We’d be very happy if people from all walks of life can relate to our music and lyrics. We try to keep a red-thread, some kind of consistency but without making the album sound too alike. After 15 years we want someone to be able to play our first album and our seventh album and think “These guys sure did change over time but the essence has always remained”.

What is the biggest challenge in the creation of an album? How do you write the really cool songs?
-As the lyricist I don’t write music in that sense. Our main composer and guitarist T.Rydsheim have many different way of finding inspiration. It can be anything from a long lost old folk tune, to KISS riff, or it can be a text that I wrote or maybe an article we discovered together.
In the end, we all help to puzzle the song together and sift out whatever doesn’t work.

I saw Dave Grohl’s documentary about Sound City and it made me wonder what it is about analogue recording that you don’t get with digital? Have you ever recorded analogue?
-I’m paraphrasing T.Rydsheim here, but you really get nothing. It’s one of the most enduring myths in music. To record on analogue is way more expensive, complicated, problematicand It’s not really beneficial from the music.

What is it like to sit there with a finished album? Do you think much what people will think of it?
-When the album is finished and you’re just waiting for the label to release it. You’re just waiting for that date, which is the 26th of July for us mind you, wondering if the fans will like it, if the magazines and reviewers like it. That will dissipate as when you’re closing in on that date, because inspiration is still flowing though you. You have new lyrics, riffs just wanting to materialize.
It’s a mix of feeling. One part of you just want to relax and await the release of the album hit the world like a tsunami, another part of you just want to write more, come up with new cool concepts and explore things you didn’t do on the previous album. All in all it is a nice feeling though.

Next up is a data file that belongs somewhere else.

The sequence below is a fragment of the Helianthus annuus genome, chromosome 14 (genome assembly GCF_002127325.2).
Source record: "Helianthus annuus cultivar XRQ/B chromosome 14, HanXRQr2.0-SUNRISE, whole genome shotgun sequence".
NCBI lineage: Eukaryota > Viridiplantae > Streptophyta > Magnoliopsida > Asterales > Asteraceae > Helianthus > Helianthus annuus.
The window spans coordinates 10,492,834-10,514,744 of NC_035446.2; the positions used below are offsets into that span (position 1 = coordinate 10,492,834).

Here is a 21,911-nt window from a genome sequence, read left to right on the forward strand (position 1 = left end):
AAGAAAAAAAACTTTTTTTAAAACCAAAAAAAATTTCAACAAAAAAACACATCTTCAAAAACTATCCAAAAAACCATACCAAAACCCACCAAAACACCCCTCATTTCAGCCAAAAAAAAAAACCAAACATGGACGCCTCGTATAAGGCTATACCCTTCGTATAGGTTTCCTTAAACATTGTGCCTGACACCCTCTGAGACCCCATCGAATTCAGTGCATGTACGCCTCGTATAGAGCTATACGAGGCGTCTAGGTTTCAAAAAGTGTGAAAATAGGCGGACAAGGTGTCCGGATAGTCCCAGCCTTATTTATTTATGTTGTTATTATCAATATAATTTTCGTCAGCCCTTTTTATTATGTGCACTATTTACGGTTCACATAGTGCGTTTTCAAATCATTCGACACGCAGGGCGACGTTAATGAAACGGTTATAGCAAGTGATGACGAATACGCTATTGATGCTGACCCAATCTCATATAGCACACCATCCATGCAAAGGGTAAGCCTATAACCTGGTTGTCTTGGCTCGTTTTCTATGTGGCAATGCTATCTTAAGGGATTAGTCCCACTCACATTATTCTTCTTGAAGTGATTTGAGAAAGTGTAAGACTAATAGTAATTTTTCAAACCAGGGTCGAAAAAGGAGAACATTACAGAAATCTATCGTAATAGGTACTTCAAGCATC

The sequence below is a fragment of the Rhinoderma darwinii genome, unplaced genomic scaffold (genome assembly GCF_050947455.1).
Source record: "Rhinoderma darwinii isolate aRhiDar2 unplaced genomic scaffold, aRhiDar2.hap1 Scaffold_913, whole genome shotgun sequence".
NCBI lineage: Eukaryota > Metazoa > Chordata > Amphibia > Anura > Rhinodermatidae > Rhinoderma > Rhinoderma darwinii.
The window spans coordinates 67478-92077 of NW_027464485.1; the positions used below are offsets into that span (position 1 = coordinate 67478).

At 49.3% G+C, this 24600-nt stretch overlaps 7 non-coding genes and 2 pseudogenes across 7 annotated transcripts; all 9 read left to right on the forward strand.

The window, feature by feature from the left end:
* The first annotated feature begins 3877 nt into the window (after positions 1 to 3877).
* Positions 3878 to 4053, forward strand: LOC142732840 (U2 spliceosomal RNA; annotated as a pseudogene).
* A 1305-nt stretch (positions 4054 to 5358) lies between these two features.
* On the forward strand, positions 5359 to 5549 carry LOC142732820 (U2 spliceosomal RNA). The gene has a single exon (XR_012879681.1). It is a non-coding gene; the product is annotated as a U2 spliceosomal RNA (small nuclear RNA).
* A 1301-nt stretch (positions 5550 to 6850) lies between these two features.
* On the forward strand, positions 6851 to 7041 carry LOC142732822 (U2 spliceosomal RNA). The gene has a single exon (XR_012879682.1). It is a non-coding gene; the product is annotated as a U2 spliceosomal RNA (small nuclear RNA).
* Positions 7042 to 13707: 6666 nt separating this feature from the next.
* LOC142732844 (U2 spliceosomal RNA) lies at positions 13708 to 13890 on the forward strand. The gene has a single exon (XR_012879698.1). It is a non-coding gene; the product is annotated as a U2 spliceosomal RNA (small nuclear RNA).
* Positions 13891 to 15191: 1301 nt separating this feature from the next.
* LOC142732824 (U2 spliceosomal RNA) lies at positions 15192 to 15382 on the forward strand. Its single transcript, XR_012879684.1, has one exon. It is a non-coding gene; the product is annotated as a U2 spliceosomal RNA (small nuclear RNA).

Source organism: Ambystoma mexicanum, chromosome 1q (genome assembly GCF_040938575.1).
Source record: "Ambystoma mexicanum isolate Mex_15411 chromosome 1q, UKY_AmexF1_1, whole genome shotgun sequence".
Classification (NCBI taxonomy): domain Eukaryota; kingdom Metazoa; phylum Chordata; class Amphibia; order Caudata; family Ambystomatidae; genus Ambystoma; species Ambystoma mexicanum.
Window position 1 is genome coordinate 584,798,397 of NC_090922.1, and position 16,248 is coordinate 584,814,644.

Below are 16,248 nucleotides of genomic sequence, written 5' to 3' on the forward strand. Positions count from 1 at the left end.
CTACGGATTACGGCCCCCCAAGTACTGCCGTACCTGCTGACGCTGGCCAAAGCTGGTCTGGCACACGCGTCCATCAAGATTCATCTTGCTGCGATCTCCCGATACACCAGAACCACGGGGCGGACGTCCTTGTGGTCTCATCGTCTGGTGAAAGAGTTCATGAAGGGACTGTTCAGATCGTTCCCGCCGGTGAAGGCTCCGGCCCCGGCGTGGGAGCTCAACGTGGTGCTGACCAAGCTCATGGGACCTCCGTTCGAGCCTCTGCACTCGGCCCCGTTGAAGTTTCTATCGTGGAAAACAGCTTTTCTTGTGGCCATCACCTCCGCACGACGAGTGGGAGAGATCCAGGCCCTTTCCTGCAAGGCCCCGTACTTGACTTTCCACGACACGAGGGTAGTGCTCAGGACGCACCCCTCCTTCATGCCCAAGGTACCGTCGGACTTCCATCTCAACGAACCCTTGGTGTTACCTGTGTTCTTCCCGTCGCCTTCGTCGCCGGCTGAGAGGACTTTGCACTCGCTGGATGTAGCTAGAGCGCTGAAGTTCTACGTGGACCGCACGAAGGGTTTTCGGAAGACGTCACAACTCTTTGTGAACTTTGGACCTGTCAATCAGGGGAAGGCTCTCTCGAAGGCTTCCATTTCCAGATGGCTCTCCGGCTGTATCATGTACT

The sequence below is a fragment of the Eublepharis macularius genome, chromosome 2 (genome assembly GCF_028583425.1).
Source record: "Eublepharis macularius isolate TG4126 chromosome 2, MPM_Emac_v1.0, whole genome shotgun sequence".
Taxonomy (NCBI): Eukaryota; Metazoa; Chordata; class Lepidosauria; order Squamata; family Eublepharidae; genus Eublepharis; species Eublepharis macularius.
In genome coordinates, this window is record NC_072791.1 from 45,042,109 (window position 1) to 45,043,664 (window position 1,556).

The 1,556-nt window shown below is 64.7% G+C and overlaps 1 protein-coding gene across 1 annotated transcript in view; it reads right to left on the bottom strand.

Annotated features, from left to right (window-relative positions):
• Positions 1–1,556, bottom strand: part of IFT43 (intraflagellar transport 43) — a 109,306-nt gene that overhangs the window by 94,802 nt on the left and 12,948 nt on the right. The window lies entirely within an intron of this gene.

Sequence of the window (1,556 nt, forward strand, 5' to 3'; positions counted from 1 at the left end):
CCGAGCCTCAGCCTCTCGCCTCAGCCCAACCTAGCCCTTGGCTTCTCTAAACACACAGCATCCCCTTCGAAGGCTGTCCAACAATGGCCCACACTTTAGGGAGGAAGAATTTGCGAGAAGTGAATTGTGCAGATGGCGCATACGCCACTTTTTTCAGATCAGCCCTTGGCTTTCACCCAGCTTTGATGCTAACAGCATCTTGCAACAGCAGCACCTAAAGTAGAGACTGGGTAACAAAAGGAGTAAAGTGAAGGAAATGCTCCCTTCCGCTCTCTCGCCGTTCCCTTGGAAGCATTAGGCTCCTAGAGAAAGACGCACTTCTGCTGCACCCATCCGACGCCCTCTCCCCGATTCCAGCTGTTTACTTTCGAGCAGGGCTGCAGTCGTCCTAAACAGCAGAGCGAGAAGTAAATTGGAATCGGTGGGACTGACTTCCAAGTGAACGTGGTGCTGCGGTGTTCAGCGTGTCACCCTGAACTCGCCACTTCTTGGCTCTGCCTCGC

How important are the lyrics and what message do you want to purvey?
-For me the lyrics are immensely important. I think most bands think their lyrics are good or important, but the difference lies with how you express yourself and why. No song that we have written we have felt that the lyrics are secondary, not the music either for that matter. Both are equally entwined with each other and should convey the same feeling.
I find the inspiration from a myriad of different avenues. It can be a book, a movie, an article, something historic, a feeling, a sighting in the forest, a memory from a vacation, or a dream, or a random title I thought about walking somewhere. There isn’t a single thing which gives me more inspiration from another.

Ever since I first got into metal the art work has been a main motivator in buying a record. What part does art work for album covers play in the world of the band?
-Sometimes the cover art can be more difficult to conceptualize than the music you’re writing. A song needs to be true to itselfand hopefully have some kind of reference to the other song, while the artwork need to encompass all songs, lyrics and emotions. I will not disclose the meaning behind our art because that will ruin it. The artwork means whatever it means to you, as long as it’s true to your imagination it’s correct.

When you play live do you notice a degree of greater recognition from the fans with each new time you pass through town?
Yes, for better or worse.

What do you see in the future?
-I see our unbreakable line-up continuing to march throughout the world. Showing each country why we are the best.
We’ll play on bigger and bigger stages, and as we progress as humans and musically, we’ll continue to stay true to ourselves and create music that we burn for and the fans love.
We will persevere in an ever changing world.